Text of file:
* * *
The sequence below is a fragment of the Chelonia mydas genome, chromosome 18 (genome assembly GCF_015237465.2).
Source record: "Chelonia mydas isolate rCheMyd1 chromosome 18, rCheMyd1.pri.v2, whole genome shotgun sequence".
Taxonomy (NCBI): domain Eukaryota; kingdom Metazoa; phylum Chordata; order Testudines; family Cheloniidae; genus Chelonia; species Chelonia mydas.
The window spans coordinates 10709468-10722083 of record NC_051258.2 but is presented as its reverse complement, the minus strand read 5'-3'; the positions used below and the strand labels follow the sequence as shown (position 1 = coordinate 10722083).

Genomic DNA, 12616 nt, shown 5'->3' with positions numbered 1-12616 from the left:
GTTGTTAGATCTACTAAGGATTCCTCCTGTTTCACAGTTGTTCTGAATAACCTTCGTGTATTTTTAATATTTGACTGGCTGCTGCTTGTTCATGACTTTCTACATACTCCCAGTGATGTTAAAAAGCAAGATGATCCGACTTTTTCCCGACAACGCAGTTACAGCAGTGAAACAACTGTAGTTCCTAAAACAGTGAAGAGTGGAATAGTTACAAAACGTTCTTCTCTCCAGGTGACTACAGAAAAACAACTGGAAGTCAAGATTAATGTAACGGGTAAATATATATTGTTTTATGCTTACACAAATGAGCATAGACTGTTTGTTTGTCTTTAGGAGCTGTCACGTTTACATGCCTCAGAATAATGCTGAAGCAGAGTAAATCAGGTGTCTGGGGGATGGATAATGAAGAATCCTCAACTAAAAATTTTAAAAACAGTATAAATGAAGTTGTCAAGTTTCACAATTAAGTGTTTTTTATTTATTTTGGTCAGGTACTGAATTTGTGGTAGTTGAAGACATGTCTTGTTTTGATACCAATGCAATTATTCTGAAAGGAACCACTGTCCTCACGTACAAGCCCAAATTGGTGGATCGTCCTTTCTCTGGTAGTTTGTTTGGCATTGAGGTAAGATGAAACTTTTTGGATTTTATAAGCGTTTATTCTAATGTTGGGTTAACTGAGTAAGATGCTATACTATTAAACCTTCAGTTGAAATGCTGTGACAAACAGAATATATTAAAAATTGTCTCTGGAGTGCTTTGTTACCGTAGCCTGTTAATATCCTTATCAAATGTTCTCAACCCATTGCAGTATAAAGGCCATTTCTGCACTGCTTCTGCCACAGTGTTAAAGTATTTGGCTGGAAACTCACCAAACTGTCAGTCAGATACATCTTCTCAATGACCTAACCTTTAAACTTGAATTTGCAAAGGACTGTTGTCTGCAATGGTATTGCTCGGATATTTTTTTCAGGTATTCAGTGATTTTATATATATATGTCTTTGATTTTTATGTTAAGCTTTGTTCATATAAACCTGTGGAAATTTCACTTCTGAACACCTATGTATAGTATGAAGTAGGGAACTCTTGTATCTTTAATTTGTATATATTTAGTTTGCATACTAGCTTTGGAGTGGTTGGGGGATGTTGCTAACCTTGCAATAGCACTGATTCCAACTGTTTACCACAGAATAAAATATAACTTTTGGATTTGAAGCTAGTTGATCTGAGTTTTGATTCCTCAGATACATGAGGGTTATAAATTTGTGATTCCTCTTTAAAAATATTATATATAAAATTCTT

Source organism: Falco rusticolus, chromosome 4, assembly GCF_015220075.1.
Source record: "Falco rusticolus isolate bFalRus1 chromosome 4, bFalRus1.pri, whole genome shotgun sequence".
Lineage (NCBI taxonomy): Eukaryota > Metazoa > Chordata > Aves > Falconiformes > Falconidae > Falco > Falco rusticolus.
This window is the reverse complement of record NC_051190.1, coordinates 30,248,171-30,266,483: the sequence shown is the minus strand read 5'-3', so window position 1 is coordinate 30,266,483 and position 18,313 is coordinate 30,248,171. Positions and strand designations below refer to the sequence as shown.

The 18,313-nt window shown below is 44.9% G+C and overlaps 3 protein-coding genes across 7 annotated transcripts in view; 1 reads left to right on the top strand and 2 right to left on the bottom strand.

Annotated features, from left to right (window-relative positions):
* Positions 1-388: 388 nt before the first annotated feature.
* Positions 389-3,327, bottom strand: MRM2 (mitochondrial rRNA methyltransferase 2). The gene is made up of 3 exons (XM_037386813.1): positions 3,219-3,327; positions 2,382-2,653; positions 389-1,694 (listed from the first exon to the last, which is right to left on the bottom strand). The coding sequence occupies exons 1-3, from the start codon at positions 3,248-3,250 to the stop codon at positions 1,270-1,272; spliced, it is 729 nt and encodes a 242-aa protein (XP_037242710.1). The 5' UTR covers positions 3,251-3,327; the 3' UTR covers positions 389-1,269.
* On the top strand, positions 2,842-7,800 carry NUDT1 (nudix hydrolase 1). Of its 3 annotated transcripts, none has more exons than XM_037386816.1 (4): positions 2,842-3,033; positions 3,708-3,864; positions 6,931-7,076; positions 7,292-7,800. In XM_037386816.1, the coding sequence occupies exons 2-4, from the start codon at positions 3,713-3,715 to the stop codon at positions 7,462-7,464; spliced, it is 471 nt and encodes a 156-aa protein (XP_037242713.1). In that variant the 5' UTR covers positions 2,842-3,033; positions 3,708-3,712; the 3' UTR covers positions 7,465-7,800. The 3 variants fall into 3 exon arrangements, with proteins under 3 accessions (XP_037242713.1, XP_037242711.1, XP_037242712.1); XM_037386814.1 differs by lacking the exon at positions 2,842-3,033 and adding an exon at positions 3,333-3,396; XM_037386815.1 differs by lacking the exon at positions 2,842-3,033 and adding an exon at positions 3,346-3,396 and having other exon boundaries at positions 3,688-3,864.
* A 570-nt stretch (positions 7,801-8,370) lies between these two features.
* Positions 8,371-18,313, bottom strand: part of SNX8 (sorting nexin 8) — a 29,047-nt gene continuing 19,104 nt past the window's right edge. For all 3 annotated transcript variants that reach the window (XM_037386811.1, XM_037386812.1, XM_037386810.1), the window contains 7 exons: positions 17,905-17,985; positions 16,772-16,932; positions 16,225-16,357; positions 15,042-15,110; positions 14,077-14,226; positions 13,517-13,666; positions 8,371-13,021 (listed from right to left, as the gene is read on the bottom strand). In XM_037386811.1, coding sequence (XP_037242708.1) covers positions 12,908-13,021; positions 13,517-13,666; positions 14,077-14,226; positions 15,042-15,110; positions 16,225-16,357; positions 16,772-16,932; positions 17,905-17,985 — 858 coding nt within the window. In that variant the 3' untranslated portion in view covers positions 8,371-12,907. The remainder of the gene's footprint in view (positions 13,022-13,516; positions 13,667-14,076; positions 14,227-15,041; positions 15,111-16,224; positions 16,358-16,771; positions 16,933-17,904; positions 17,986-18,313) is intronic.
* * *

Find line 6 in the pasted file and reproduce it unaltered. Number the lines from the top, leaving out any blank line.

GTTGTTAGATCTACTAAGGATTCCTCCTGTTTCACAGTTGTTCTGAATAACCTTCGTGTATTTTTAATATTTGACTGGCTGCTGCTTGTTCATGACTTTCTACATACTCCCAGTGATGTTAAAAAGCAAGATGATCCGACTTTTTCCCGACAACGCAGTTACAGCAGTGAAACAACTGTAGTTCCTAAAACAGTGAAGAGTGGAATAGTTACAAAACGTTCTTCTCTCCAGGTGACTACAGAAAAACAACTGGAAGTCAAGATTAATGTAACGGGTAAATATATATTGTTTTATGCTTACACAAATGAGCATAGACTGTTTGTTTGTCTTTAGGAGCTGTCACGTTTACATGCCTCAGAATAATGCTGAAGCAGAGTAAATCAGGTGTCTGGGGGATGGATAATGAAGAATCCTCAACTAAAAATTTTAAAAACAGTATAAATGAAGTTGTCAAGTTTCACAATTAAGTGTTTTTTATTTATTTTGGTCAGGTACTGAATTTGTGGTAGTTGAAGACATGTCTTGTTTTGATACCAATGCAATTATTCTGAAAGGAACCACTGTCCTCACGTACAAGCCCAAATTGGTGGATCGTCCTTTCTCTGGTAGTTTGTTTGGCATTGAGGTAAGATGAAACTTTTTGGATTTTATAAGCGTTTATTCTAATGTTGGGTTAACTGAGTAAGATGCTATACTATTAAACCTTCAGTTGAAATGCTGTGACAAACAGAATATATTAAAAATTGTCTCTGGAGTGCTTTGTTACCGTAGCCTGTTAATATCCTTATCAAATGTTCTCAACCCATTGCAGTATAAAGGCCATTTCTGCACTGCTTCTGCCACAGTGTTAAAGTATTTGGCTGGAAACTCACCAAACTGTCAGTCAGATACATCTTCTCAATGACCTAACCTTTAAACTTGAATTTGCAAAGGACTGTTGTCTGCAATGGTATTGCTCGGATATTTTTTTCAGGTATTCAGTGATTTTATATATATATGTCTTTGATTTTTATGTTAAGCTTTGTTCATATAAACCTGTGGAAATTTCACTTCTGAACACCTATGTATAGTATGAAGTAGGGAACTCTTGTATCTTTAATTTGTATATATTTAGTTTGCATACTAGCTTTGGAGTGGTTGGGGGATGTTGCTAACCTTGCAATAGCACTGATTCCAACTGTTTACCACAGAATAAAATATAACTTTTGGATTTGAAGCTAGTTGATCTGAGTTTTGATTCCTCAGATACATGAGGGTTATAAATTTGTGATTCCTCTTTAAAAATATTATATATAAAATTCTT